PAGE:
WELD COUNTY - Dorothy Clark and Debi Melton are members of an RV club for retirees called the Campfire Coyotes. Their group planned to relax at St. Vrain State Park near Firestone during the second week of September.
"I watched that water all night long as I listened to the rain just totally terrified that the lake was going to come over," Melton, president of the Campfire Coyotes, said.
The rain kept falling. The water kept rising and by the morning of September 12, there was a situation brewing.
"The firemen came around to each of our rigs and knocked on the door and told us that we needed to evacuate," Clark said. "Well, you've never seen an RV club unhook, hook everything up and leave as fast as possible that day. It was quite an adventure."
Melton said they left just in time.
"When I was unhooking the electricity from my RV, I was wading through ankle deep water to get to the power plug which was a little exciting," Melton said.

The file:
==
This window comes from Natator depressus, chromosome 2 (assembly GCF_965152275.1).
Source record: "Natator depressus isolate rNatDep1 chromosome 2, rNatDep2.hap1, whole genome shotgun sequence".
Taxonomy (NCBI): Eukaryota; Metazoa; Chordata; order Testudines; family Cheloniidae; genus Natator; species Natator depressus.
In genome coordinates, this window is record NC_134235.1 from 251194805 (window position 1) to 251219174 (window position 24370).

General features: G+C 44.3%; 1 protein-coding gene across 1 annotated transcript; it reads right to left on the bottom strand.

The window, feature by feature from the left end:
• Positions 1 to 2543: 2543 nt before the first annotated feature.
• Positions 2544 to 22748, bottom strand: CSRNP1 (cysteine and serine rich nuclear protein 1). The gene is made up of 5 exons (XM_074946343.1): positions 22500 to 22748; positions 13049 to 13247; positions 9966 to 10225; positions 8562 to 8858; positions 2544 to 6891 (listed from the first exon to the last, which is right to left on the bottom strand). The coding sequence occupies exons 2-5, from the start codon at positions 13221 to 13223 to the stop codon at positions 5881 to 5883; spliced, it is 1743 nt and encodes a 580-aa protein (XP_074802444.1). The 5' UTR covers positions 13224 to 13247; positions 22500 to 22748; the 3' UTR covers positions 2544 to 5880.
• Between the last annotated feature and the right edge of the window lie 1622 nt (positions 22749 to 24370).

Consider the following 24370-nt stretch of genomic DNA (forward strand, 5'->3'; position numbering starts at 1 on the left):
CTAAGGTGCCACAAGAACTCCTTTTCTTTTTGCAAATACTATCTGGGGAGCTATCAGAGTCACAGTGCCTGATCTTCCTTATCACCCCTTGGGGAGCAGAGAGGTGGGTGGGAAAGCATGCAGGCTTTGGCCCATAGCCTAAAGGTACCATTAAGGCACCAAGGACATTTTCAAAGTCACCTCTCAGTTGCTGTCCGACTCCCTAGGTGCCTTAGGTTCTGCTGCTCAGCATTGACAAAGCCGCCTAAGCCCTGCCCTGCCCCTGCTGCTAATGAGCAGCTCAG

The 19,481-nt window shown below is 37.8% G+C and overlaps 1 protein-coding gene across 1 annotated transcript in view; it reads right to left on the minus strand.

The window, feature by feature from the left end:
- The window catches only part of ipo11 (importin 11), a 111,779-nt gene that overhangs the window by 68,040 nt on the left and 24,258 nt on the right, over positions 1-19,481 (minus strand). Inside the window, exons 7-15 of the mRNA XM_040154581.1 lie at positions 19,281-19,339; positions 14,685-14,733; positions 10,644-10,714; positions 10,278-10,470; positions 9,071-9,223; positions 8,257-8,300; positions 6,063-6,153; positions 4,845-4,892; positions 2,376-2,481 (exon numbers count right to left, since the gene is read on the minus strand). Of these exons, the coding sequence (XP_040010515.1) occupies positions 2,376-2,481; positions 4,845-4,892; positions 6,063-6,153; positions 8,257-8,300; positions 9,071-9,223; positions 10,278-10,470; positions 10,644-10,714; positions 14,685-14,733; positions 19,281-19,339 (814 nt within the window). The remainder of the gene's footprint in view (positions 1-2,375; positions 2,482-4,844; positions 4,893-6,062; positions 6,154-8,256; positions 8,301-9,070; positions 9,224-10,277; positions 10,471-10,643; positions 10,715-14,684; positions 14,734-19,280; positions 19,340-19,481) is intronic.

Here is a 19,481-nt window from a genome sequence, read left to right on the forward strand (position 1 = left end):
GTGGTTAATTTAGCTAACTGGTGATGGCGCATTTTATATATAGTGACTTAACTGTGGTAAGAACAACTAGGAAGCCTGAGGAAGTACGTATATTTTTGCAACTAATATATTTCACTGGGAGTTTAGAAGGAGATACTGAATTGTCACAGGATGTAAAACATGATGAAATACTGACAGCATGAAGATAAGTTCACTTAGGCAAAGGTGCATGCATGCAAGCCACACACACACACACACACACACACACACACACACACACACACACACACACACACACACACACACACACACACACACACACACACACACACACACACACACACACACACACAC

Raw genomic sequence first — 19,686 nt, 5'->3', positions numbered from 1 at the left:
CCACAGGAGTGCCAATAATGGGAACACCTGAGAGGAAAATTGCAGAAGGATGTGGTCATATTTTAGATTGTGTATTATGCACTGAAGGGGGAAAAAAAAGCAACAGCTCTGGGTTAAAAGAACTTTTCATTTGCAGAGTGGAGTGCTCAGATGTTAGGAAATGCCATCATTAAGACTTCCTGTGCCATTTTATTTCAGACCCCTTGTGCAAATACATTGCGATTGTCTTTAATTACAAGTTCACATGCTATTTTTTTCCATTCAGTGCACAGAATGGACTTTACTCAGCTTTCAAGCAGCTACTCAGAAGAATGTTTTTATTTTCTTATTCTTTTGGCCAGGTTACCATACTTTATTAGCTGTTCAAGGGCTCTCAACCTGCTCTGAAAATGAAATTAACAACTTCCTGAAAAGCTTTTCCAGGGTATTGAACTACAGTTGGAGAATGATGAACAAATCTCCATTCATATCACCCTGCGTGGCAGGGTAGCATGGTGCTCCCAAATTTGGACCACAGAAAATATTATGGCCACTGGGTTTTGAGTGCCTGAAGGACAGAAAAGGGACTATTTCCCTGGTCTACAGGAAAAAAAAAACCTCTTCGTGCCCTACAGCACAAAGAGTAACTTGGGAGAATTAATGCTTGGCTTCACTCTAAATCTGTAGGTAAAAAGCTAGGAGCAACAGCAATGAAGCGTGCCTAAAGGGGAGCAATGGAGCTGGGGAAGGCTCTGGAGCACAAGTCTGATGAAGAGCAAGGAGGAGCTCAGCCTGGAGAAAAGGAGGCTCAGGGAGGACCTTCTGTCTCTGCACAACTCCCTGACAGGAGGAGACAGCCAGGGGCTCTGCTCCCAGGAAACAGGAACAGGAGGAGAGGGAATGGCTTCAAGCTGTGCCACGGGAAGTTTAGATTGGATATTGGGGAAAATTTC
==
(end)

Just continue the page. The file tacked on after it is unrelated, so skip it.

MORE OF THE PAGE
Park Manager Kathy Seiple said 70 percent of St. Vrain State Park suffered severe damage.
"Some areas of the park were under 6-to-8 feet of water on that day," Seiple said. "The river which is just to the northwest of us here had breached its banks and was moving east on Highway 119 pretty quickly."
Two months later, Clark and Melton are back at St. Vrain State Park. They joined dozens of volunteers working to rebuild 41 campsites destroyed by the flood.
"We're basically sweeping, cleaning the camping sites, the pads, filling in the dirt," Clark said.
Melton says she feels obligated to be here.
"If we're using these places we need to be willing to take some responsibility to get them back operational," Melton said.
Seiple says the park is still too damaged to open to the public. She believes it will reopen next spring.
"We really love St. Vrain. It's a beautiful park and we want to help get it back in shape so we can come back here again next year and camp," Clark said.
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